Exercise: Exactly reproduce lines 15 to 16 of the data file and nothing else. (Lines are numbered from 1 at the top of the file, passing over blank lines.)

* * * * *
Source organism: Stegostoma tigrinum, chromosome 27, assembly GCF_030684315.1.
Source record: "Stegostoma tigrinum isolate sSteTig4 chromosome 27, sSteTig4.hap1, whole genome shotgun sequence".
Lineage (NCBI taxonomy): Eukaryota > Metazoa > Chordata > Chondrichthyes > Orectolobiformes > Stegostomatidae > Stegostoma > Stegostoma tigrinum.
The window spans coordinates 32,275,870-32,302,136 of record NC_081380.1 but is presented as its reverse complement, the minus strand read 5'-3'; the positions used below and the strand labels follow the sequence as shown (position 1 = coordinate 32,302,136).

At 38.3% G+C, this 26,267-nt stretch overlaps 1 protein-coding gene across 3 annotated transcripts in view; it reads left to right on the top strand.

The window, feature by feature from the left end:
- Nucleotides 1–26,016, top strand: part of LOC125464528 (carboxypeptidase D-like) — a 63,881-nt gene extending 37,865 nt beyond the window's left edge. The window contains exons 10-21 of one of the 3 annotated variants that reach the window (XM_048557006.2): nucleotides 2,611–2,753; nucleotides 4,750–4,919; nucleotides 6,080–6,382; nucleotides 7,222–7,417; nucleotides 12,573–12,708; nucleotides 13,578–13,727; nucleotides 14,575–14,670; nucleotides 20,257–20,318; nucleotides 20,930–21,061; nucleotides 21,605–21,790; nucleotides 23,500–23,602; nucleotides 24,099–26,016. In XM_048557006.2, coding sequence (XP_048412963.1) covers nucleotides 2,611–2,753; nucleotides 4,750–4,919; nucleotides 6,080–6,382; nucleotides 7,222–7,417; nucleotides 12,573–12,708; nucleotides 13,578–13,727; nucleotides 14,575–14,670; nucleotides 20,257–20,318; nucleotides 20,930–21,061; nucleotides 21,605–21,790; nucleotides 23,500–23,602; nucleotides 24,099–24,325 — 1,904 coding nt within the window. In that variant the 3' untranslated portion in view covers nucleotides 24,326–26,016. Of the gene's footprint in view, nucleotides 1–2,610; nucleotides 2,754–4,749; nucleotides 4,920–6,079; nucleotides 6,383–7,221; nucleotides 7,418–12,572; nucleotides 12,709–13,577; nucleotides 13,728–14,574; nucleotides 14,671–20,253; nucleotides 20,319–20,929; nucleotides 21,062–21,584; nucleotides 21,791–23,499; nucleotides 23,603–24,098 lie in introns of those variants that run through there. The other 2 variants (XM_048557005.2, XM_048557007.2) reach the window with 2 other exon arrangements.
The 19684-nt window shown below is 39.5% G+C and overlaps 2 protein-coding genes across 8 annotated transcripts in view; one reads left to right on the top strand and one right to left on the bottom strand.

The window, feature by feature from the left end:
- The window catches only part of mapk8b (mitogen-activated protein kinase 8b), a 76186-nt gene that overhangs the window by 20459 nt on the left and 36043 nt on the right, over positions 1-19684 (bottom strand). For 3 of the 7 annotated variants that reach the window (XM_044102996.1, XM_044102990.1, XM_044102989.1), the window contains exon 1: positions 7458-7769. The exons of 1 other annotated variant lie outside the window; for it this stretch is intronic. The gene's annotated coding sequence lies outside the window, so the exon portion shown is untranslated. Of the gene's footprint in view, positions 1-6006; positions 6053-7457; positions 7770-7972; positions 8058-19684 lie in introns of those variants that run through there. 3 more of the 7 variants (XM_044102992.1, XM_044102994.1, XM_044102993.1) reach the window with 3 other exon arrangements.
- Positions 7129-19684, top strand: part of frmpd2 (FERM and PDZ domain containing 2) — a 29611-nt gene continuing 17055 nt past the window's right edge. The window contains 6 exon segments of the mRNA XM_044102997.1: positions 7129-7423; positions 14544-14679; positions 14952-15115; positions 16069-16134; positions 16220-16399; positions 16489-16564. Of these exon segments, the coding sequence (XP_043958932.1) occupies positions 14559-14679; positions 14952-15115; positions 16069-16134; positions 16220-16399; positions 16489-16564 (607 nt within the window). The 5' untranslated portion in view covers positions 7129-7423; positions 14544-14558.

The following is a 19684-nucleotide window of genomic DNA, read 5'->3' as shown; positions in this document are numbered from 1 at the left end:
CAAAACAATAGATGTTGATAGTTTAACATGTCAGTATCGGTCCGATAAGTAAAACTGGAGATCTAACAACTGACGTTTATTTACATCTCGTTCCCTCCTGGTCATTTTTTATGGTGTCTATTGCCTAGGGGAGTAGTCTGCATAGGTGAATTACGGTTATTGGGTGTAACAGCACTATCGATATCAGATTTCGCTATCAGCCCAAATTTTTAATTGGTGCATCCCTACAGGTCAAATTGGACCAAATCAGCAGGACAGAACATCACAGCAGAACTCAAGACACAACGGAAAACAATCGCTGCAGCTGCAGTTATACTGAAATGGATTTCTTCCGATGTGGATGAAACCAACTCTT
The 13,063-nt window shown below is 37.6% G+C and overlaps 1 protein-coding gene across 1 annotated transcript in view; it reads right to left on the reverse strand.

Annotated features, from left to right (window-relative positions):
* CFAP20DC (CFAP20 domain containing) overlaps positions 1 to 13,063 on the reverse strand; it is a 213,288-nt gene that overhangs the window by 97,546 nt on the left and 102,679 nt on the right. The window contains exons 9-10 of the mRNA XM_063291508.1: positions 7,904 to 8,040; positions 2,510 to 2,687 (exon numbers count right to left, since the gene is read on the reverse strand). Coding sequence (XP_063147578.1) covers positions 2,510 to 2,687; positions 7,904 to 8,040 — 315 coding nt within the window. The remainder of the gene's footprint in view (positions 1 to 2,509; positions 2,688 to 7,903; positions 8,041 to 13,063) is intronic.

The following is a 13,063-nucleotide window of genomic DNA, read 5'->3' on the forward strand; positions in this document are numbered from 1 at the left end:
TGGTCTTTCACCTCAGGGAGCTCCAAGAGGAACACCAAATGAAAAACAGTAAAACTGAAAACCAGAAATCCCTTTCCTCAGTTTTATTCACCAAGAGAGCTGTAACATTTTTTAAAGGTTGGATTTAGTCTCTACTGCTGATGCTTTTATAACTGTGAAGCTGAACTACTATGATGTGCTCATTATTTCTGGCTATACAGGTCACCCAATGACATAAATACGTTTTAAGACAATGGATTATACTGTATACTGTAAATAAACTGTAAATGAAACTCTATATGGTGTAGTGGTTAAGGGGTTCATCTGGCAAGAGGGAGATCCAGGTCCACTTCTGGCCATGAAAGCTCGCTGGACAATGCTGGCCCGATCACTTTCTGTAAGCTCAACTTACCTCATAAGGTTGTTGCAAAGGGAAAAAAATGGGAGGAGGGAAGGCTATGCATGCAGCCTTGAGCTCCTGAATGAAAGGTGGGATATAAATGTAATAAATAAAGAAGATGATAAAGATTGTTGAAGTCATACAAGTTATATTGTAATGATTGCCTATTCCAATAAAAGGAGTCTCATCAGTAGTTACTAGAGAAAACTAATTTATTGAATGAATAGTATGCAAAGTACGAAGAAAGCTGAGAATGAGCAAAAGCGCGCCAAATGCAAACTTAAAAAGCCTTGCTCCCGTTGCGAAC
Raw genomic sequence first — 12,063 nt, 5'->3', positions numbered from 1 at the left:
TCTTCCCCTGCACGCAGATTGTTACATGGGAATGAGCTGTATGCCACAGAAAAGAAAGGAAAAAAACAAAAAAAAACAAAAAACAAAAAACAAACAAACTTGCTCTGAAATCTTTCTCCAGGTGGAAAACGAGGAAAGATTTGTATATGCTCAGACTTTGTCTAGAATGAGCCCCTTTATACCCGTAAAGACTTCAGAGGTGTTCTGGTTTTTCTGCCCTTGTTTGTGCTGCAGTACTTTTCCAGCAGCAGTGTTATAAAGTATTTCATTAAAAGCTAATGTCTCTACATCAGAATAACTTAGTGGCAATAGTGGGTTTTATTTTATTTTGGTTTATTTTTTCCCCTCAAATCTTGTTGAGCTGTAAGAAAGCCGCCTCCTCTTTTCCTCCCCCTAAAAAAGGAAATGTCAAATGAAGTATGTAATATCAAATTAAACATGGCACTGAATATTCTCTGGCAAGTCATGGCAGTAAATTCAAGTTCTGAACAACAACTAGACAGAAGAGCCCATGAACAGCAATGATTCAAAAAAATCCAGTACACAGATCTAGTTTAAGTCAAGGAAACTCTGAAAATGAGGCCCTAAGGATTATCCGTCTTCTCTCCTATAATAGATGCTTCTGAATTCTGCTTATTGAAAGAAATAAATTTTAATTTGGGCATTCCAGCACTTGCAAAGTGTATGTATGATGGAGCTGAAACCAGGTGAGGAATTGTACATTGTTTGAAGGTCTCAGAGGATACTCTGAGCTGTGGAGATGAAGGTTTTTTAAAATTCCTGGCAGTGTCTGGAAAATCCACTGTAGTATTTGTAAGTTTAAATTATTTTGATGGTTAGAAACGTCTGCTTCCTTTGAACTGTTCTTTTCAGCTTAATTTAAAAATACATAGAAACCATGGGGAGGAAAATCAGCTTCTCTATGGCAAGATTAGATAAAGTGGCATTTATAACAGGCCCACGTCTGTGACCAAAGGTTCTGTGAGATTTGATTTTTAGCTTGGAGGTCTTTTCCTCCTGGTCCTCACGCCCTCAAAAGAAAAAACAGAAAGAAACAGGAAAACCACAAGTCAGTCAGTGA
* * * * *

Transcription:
Annotated features, from left to right (window-relative positions):
* CFAP20DC (CFAP20 domain containing) overlaps positions 1 to 13,063 on the reverse strand; it is a 213,288-nt gene that overhangs the window by 97,546 nt on the left and 102,679 nt on the right. The window contains exons 9-10 of the mRNA XM_063291508.1: positions 7,904 to 8,040; positions 2,510 to 2,687 (exon numbers count right to left, since the gene is read on the reverse strand). Coding sequence (XP_063147578.1) covers positions 2,510 to 2,687; positions 7,904 to 8,040 — 315 coding nt within the window. The remainder of the gene's footprint in view (positions 1 to 2,509; positions 2,688 to 7,903; positions 8,041 to 13,063) is intronic.